Jennifer Johnson is one of four new faculty members who joined the History department last fall and author of the new book, The Battle for Algeria: Sovereignty, Health Care, and Humanitarianism. In addition to her expertise in North African history, Professor Johnson is an exciting addition to the department as her plans and hopes for her classroom are much aligned with the spirit of Brown academics — thoughtful interdisciplinarity and creative study.
Having been an undergraduate here, how does it feel to be back at Brown as a professor?
It feels great to come back because I loved Brown so much. It was a place that had wonderful faculty and wonderful opportunities. It exposed me to the discipline of history and I always found the conversations to be very stimulating. Now as a faculty member, I find the conversations with my colleagues and students equally engaging.
And it’s just a place that I hold very dear. I thought Brown was a great place to go to school. It is a very creative space that encourages thinking across disciplines and asking different kinds of questions which I don’t think is the case everywhere else. I benefited from that approach as a student, and now I can see the benefits of having students engage with a broad approach that stretches them across different fields and disciplinary conventions.
Related to interdisciplinary studies, many people would not think of an academic link between history and medicine. How did this field of the history of medicine and public health become a focus for you?
I never studied the history of medicine or the history of science in college. I didn’t even know that it was a subfield of history. But I took a couple of classes in graduate school that shifted the way I thought about history. Often times history is analyzed from a political perspective, or an economic perspective, or a labor perspective, or a gender perspective — there are all of these different ways to ask questions about what types of things have happened in a particular place. But health care seemed like a totally different avenue for understanding how people viewed their bodies, their cultures, their environments, their politics and their economies. It was just sort of a backdoor — or side door — approach. It’s also a very interdisciplinary approach. It invites a lot of discussion with other disciplines with regards to how people live and relate to each other in society.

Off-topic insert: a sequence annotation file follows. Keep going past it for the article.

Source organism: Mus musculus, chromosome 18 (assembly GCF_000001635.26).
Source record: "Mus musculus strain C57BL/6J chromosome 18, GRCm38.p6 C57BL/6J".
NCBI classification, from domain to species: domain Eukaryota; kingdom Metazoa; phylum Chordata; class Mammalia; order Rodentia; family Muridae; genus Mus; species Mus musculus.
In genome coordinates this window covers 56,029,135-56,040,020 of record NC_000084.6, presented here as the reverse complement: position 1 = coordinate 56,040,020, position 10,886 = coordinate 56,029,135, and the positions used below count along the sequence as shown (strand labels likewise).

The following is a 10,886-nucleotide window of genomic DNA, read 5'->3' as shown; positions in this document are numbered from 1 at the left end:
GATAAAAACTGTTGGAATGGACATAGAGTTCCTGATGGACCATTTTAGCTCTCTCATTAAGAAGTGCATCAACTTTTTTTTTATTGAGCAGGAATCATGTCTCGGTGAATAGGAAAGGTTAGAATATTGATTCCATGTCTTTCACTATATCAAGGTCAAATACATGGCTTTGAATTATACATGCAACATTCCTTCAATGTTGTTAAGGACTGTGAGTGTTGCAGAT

Last November, you presented at aconference called “Medicine and Public Health in Africa: Past, Present, and Future.” Why did you organize this conference at Brown and what did you hope attendees would take away from the event?
I was teaching an upper-level seminar for the History department that semester called “Medicine and Public Health in Africa,” and I thought that it would be interesting if we had a seminar that was essentially a companion part of the class that students participated in. I invited scholars who were on the syllabus and other scholars who were writing, working, and researching on the topics of public health and medicine in Africa. That’s how the conference originated in my mind: it would really be a curricular enhancement for the students.
But then I thought, wouldn’t it be great for faculty working on related themes to talk to each other about their current projects, and for students to see what academics do? So not only would students meet the scholars and read their work, but then take it to the next level and have a day-long symposium where the scholars and students engaged one another. This was designed in large part with students in mind and I hope it enhanced their overall learning experience in the course.
I aimed to stimulate a dialogue amongst the faculty and the students. I also hoped to introduce more Africa-related activities and events to campus. This conference was a way to bring some faculty from Brown — but also outside scholars — from different departments like history, anthropology, sociology, and the School of Public Health together. All of those different units were represented from Brown for what I hope was the first of many conversations about Africa.
What other courses do you hope to teach at Brown?
Next semester I’ll be teaching a course called “Modern Africa: From Empire to Nation-State,” which is a survey course from 1940 to the present. I’m really excited to teach that because I believe there is a lot of interest for African history at Brown and this class is designed to be a lower-level intro to the topic. I’m also hoping to teach classes on nationalism and decolonization in Africa, North African history, the Algerian war, and humanitarianism and conflict in Africa and the French Empire.